• Mongo recommends that Read connections be made to the Primary member in the replica set, because replication is asynchronous. That said, if your Mongo host keeps both nodes as “primary-eligible” they seem to have a solid failover process that minimizes any “write” data loss.

Ensure a proper testing environment and data integrity

As with any healthy DevOps, the BI team should have a development xDB environment with realistic data from which to build a specification and perform testing. As best you can, make sure they are similar and you have the same services (such as GeoIP) and tagging (such as engagement value) in both.

A second recommendation involves a data integrity check between Google Analytics and Sitecore Analytics, if both are in use; organizations will often be using both to make decisions.

The manner in which these platforms collect data is different so we can’t expect an exact match, however a delta of 7-10% between volumes of sessions or visits seems to be a consistent, achievable heuristic across the clients I’ve worked with. It’s important that we compare apples to apples. If you observe major differences in traffic volumes, it is often due to:

  • Different ways bot and internal traffic is excluded
  • Different ways logical website are segmented (for example, the websites configured in Google Analytics vs the logical sites hosted on one or more Sitecore instances)
  • Sitecore is not collecting properly
  • Web API calls to Sitecore might be counting as interactions

Field Mappings and Organic Iterations

I would recommend allowing for several weeks of iterating on the technical specification for xDB translation to KPIs in the data warehouse. Questions will come up organically and answers will need to be researched. In particular, the implementation will challenge the KPI definitions and clarifications will likely be needed (“what decisions will be made with this KPI? Why did we prioritize it as important?”)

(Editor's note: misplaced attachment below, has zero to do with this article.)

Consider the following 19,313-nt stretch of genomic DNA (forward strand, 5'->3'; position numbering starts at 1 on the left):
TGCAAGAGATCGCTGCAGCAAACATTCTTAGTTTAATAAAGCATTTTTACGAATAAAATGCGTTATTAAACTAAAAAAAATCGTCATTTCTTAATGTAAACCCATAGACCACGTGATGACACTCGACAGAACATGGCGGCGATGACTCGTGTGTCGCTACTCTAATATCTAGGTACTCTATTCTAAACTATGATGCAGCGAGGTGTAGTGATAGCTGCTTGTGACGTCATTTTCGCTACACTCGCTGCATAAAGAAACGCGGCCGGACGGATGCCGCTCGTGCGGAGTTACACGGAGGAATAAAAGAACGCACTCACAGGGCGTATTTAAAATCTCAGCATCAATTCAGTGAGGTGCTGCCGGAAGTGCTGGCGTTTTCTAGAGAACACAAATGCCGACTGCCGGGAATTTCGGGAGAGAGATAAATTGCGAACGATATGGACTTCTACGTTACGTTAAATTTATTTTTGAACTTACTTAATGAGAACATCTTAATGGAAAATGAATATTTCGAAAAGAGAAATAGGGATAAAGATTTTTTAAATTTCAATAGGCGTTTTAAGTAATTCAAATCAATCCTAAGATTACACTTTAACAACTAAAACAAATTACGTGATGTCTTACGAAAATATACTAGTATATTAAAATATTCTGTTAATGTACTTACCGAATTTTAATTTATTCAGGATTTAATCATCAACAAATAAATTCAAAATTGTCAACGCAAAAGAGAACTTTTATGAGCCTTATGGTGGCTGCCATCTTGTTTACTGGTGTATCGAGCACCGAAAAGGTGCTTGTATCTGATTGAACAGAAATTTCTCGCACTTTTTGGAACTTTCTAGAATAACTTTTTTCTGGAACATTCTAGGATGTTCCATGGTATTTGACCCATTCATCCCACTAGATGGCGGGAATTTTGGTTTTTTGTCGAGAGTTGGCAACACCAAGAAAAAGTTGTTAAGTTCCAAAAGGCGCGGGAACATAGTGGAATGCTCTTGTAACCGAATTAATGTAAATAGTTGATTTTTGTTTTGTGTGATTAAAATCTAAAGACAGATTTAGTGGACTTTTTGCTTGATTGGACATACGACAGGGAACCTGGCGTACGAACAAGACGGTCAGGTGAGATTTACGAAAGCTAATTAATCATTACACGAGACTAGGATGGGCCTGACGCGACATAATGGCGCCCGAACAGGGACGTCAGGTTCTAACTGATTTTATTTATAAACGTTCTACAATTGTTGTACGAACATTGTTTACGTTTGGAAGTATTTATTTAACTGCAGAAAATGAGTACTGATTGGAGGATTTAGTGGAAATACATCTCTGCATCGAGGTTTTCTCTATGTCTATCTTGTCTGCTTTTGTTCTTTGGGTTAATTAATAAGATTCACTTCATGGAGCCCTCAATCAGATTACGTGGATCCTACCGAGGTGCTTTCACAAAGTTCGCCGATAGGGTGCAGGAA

To support the BI team, we created a field mappings document that indicated exactly how the expected dashboard data would map to Mongo fields. A partial screenshot is shown below.

Part 4: A word on non-native xDB data

In our KPI framework we did our best to map to Sitecore fields as we knew them. You and your team will need a combination of understanding how the metric will be used and Sitecore data structure to ensure the formulas are accurate. (This will definitely change with Sitecore 9, xConnect and other providers)

A key aspect of our transformation design was deciding how to pull in a few extra pieces of information not natively stored in the xDB. We’ve had good success in other scenarios using Page Events to extend the xDB model to store additional data.

One specific example was that we decided to use a Page Event to discern which visitors had looked at content tagged with a particular category. We couldn’t do it reliably by template type, URL or any other piece of data natively stored in the xDB. Ultimately we decided to capture the tag in a Page Event when the interaction was recorded so we’d have the snapshot of the tag string at the moment of capture instead of looking it up retroactively. This solved our problem nicely!

The end result

The final solution involved a pull from Mongo into the data warehouse every 24 hours, via the transformation pipeline that had been designed and built against the KPI Framework requirements. The Cognos dashboards have been designed and deployed to production; a sample visual is below.

Whether you pursue using xDB as part of your data strategy on Sitecore 8 or Sitecore 9, I hope this post has been helpful in framing an approach that has worked well for us. Best of luck in your xDB adventures!